On September 7, 1988, a grand jury for the Eastern District of Kentucky returned a four-count indictment against the Bowlings. Also charged in the indictment were William Earls and Marilyn Colwell. Count one of the indictment charged all four defendants with conspiracy to produce, manufacture, and possess with intent to distribute marijuana, in violation of 21 U.S.C. § 846 (1982). Count two charged all defendants with production, manufacture, and possession of marijuana, in violation of 21 U.S.C. § 841(a)(1). Count three of the indictment charged the Bowlings with production, manufacture and possession with intent to distribute marijuana, in violation of 21 U.S.C. § 841(a)(1). Count four of the indictment charged Earls with possession and use of a firearm during a drug trafficking crime, aided and abetted by the Bowlings.

On January 12, 1989, Delbert Bowling filed a Motion to Suppress Evidence, which was joined in later by Idell Bowling. At the hearing on their motions to suppress the evidence found during the second search, the Bowlings argued that the second search was illegal because the consent search performed a few hours before it eliminated probable cause to issue a warrant. The district court held that under United States v. Leon, 468 U.S. 897, 104 S.Ct. 3405, 82 L.Ed.2d 677 (1984), as long as the officers who obtained the warrant were unaware at the time of the warrant's issuance that a prior consent search had been performed, the officers had a right to execute the warrant. Accordingly, "the intent of the initial search" had no bearing on the validity of the second search. J.App. at 163.

At trial, the Bowlings unsuccessfully objected to the introduction of many of the materials obtained during the second search on the ground that the items seized were probative primarily of the Bowlings' personal use of marijuana and not its production and manufacture, as charged in the indictment. Following the close of evidence at trial on March 1, 1989, a jury found Idell Bowling guilty of counts one through three and found Delbert Bowling guilty of all four counts. William Earls pled guilty to count two of the indictment, and the remaining charges against him were dismissed. All charges against Marilyn Colwell were dismissed. Delbert Bowling was sentenced to 112 months incarceration, while Idell Bowling was sentenced to seventy months.

After the trial's conclusion, counsel for Delbert Bowling learned from discussion with two individuals who were seated outside the courtroom during a recess of the Bowlings' trial that jurors had been discussing the Bowlings' case in the corridors of the courtroom. The two individuals who informed Mr. Bowling's counsel of these discussions, Walter and Paula Ayteo, had testified for Mr. Bowling during the trial. Counsel for Delbert Bowling filed a motion for a new trial or a hearing. It was adduced at a subsequent hearing that during a recess in the Bowlings' trial, a female juror made comments in the presence of other jurors which, according to Mr. Bowling's counsel, implied that she had already determined that Mr. Bowling was guilty. The comment allegedly made was: "He's all bullshit" or "It's all bullshit." One or more other female jurors reportedly laughed at the remark. Neither these jurors nor Walter and Paula Ayteo informed the court of this incident during the trial. In addition to arguing that the remark revealed that the juror had determined guilt prematurely, counsel for Mr. Bowling contended that the juror also violated the court's admonition not to discuss the case with other jurors. The district court denied Mr. Bowling's request to allow jurors to testify regarding the incident and held that since the juror's remark was ambiguous insofar as the subject being discussed was unclear, a new trial was not warranted. Id. at 64-65. This timely appeal has followed.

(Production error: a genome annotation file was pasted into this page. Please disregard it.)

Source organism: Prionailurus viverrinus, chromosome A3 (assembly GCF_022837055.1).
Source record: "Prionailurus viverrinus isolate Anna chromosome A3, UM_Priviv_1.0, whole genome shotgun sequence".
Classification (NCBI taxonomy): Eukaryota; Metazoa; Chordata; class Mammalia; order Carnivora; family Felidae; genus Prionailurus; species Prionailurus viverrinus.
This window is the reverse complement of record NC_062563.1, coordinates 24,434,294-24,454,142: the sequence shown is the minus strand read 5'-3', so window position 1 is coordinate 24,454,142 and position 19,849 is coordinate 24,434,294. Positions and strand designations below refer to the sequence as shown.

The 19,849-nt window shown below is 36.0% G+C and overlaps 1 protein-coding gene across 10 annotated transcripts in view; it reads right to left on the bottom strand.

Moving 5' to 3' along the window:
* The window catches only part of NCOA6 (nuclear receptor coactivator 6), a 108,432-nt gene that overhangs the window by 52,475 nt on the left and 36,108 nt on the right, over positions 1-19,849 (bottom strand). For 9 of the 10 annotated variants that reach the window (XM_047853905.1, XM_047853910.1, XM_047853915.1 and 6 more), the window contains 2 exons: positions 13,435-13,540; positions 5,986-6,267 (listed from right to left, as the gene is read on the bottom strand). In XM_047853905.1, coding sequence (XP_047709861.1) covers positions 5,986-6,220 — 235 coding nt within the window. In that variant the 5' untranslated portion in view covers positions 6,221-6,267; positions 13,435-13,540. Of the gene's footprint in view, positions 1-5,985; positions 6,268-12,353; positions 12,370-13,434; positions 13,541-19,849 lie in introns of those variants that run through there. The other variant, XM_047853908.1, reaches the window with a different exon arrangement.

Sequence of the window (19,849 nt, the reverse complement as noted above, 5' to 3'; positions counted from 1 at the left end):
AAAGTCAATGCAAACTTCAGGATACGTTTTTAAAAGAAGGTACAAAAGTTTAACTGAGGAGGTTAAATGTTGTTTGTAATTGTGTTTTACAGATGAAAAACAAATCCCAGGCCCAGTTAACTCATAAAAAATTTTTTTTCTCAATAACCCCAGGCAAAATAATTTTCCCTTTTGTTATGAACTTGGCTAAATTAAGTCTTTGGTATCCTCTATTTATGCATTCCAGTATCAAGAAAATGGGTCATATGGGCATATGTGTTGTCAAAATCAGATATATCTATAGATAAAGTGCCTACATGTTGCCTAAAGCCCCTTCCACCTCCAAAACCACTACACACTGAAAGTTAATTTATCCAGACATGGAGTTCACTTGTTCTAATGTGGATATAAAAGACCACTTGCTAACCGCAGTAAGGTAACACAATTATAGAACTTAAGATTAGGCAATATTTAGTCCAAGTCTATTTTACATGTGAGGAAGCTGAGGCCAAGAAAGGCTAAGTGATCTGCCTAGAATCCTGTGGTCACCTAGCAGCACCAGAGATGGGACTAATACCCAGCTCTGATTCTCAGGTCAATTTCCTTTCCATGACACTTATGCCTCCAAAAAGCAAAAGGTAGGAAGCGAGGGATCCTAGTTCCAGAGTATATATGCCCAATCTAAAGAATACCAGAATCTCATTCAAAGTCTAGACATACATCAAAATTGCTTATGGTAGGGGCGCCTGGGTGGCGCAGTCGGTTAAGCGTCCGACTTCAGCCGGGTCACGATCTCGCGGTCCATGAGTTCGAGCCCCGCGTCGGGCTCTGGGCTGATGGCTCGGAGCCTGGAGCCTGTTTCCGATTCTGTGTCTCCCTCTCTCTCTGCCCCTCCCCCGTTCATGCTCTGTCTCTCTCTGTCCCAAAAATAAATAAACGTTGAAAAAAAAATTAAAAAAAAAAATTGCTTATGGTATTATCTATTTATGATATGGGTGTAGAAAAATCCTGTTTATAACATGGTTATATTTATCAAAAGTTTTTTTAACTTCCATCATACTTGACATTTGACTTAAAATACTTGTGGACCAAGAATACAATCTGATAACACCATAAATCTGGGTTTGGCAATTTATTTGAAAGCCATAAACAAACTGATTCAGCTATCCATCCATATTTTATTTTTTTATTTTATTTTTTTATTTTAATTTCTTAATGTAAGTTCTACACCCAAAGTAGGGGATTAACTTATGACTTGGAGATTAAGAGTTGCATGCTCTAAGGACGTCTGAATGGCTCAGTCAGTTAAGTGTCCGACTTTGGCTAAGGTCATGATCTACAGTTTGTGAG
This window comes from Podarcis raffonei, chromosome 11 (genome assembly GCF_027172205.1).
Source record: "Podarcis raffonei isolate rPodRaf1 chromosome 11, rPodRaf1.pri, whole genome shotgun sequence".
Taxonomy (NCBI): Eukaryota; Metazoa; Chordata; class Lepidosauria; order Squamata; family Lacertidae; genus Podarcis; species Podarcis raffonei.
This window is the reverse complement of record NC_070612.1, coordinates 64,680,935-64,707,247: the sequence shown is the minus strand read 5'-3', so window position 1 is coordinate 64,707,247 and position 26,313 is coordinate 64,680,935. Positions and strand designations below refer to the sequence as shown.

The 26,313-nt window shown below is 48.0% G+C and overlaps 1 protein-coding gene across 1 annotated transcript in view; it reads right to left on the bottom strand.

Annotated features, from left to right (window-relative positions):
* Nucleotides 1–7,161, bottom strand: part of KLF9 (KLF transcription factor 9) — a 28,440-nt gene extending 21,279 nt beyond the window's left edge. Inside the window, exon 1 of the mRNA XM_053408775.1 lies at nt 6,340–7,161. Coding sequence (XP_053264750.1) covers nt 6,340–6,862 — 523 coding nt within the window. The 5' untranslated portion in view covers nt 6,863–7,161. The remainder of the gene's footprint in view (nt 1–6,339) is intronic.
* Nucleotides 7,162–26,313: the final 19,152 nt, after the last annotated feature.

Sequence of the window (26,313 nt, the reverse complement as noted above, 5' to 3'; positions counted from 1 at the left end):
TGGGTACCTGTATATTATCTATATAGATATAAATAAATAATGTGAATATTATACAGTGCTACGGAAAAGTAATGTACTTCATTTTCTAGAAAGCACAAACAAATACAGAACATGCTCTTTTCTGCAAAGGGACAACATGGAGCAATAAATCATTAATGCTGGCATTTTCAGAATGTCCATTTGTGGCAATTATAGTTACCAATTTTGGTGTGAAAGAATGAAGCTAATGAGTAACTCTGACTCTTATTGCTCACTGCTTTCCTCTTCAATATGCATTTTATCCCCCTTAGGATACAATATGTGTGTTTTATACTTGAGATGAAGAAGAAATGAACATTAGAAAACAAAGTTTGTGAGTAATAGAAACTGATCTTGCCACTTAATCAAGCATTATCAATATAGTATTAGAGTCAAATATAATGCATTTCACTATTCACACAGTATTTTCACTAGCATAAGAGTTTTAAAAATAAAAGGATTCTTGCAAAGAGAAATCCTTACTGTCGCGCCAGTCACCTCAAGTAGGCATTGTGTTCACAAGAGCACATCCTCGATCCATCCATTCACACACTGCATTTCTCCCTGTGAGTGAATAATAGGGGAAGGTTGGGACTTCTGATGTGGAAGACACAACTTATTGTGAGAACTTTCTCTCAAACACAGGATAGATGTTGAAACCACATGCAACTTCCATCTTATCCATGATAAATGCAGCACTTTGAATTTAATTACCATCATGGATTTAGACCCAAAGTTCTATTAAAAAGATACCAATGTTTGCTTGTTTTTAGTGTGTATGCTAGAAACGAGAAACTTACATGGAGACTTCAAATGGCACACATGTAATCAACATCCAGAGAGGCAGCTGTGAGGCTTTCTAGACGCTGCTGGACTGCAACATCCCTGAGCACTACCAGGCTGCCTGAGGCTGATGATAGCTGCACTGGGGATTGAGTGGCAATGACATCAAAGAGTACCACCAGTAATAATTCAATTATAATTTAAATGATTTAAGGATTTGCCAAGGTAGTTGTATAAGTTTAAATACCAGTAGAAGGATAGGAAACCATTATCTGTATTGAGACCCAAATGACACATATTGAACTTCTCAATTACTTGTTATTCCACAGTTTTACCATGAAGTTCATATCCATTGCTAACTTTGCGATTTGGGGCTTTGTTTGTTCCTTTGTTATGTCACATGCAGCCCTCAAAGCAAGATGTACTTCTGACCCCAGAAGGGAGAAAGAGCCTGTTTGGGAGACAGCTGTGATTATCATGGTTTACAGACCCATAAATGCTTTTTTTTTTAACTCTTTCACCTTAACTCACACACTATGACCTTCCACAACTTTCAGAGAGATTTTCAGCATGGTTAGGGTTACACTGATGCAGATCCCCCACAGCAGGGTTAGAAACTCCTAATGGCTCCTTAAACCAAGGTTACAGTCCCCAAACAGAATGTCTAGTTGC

When reviewing a district court's determination that probable cause existed to issue a search warrant, an appellate court employs a deferential standard and seeks to determine whether "the facts and circumstances described in the affidavit indicate a `fair probability' that evidence of a crime will be located on the premises of the proposed search." United States v. Algie, 721 F.2d 1039, 1041 (6th Cir. 1983) (per curiam) (citations omitted). However, the Bowlings do not attack the facial sufficiency of the search warrant affidavit. Rather, they raise the question of whether the officers reasonably and in good faith relied on the search warrant, as required by Leon. We review such questions de novo. United States v. Maggitt, 778 F.2d 1029, 1033-35 (5th Cir. 1985) (good faith treated as question of law), cert. denied, 476 U.S. 1184, 106 S.Ct. 2920, 91 L.Ed.2d 548 (1986); United States v. Sager, 743 F.2d 1261, 1265 (8th Cir. 1984) (good faith "more akin" to legal question), cert. denied, 469 U.S. 1217, 105 S.Ct. 1196, 84 L.Ed.2d 341 (1985); United States v. Hendricks, 743 F.2d 653, 656 (9th Cir. 1984) (mixed question of fact and law), cert. denied, 470 U.S. 1006, 105 S.Ct. 1362, 84 L.Ed.2d 382 (1985).